Social, economic and operational research has already contributed to the growing global awareness of the neglected burden of tuberculosis on individuals, families and communities. These studies have also illustrated that short-course chemotherapy for smear-positive pulmonary tuberculosis is a highly cost-effective tool for combatting tuberculosis. In the present work, the author examines the costs and effectiveness of the national tuberculosis programmes in Malawi, Mozambique and Tanzania. Chemotherapy for smear-positive tuberculosis is found to be among the most cost-effective health interventions known, costing 1-4 US dollars per year of life saved. In all situations, short-course chemotherapy is found to be more cost-effective than standard 12-month chemotherapy. General conclusions about the role of hospitalization are difficult to make; its cost-effectiveness depends on local patterns of compliance and the cost of hospitalization. Because more than three-quarters of the benefits of chemotherapy for smear-positive tuberculosis are due to transmission reduction, treating HIV sero-positives, smear-positives is probably cost-effective.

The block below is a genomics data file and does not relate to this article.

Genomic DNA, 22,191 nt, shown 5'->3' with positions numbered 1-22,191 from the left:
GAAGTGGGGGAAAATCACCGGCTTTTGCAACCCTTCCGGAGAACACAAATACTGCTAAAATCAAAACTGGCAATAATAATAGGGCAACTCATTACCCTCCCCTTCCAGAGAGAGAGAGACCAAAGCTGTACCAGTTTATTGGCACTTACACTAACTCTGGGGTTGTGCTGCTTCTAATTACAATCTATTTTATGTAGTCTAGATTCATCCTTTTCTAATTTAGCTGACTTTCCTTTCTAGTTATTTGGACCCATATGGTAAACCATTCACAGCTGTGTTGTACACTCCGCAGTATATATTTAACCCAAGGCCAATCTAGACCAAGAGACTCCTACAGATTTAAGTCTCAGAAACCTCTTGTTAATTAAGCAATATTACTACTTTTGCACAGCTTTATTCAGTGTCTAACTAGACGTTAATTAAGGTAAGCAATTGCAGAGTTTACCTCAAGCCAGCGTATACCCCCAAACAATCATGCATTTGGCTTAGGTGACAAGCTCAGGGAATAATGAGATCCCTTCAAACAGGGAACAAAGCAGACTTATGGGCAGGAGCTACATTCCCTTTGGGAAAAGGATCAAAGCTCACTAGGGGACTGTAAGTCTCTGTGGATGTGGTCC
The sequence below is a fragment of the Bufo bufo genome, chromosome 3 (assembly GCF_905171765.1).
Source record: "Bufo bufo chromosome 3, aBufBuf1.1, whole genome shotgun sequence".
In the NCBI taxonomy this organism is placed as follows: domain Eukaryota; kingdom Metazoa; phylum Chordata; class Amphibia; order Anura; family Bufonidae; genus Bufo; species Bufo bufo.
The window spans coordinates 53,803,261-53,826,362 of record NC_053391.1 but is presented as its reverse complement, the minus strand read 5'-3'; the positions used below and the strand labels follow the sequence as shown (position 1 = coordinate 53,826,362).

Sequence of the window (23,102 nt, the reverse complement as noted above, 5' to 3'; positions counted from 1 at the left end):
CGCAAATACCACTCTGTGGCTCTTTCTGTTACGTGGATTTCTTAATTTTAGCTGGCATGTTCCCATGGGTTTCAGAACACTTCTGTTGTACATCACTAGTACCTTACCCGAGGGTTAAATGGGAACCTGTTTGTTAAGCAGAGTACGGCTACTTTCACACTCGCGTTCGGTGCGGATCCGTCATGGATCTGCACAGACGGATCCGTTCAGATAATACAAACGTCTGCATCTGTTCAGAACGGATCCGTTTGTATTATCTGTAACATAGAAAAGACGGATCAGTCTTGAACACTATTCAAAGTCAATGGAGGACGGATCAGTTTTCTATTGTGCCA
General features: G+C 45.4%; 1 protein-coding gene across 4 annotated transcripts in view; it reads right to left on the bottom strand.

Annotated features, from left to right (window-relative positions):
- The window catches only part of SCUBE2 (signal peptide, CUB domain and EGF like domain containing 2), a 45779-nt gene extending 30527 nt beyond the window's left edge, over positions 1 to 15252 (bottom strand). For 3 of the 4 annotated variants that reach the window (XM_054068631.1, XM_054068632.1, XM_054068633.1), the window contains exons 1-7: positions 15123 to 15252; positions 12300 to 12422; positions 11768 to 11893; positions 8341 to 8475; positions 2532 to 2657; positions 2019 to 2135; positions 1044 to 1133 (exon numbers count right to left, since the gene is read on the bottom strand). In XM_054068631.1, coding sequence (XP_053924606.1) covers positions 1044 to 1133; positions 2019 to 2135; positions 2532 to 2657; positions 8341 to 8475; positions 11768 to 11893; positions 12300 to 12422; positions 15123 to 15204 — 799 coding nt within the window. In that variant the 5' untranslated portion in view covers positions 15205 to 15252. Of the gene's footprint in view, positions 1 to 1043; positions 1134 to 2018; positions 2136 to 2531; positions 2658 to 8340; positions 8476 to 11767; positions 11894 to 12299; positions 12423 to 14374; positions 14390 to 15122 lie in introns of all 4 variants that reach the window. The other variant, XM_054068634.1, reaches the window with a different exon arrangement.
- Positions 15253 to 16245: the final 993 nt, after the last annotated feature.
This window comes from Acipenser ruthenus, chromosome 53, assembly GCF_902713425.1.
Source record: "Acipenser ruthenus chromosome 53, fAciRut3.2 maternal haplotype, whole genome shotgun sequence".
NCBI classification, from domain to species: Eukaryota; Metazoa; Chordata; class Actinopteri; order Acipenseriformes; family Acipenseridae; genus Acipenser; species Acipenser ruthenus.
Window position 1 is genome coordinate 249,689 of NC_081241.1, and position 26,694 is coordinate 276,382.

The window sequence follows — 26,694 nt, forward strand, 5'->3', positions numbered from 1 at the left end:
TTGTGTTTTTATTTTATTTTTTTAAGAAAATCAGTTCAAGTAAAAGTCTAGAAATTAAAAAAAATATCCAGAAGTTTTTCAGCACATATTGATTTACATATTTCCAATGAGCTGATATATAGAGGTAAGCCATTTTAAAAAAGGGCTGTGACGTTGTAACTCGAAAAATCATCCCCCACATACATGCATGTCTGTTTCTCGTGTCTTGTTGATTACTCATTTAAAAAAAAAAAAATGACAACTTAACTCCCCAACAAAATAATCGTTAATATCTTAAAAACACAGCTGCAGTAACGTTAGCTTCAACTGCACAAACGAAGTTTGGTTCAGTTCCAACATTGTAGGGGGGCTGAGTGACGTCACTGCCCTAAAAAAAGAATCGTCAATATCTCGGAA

PIP: Annually over the period 1985-90, 7.3 million new cases of tuberculosis and 2.7 million deaths are expected to develop in the developing world. Despite this high degree of morbidity and mortality, tuberculosis has been given insufficient attention over the past 2 decades. Research has, however, helped renew international interest in the disease. At the microlevel, studies have demonstrated the high cost-effectiveness of short-course chemotherapy in treating smear-positive pulmonary tuberculosis. This paper considers the costs and effectiveness of national tuberculosis programs in Malawi, Mozambique, and Tanzania, and finds short-course chemotherapy to be among the most cost-effective health interventions known. Such treatment is able to save 1 year of life at the cost of us $1-4. Short-course chemotherapy is more cost-effective than standard 12-month chemotherapy. The cost-effectiveness of hospitalization depends upon local patterns of compliance and the cost of hospitalization. In sum, it is probably cost-effective to treat HIV seropositive, smear-positive individuals.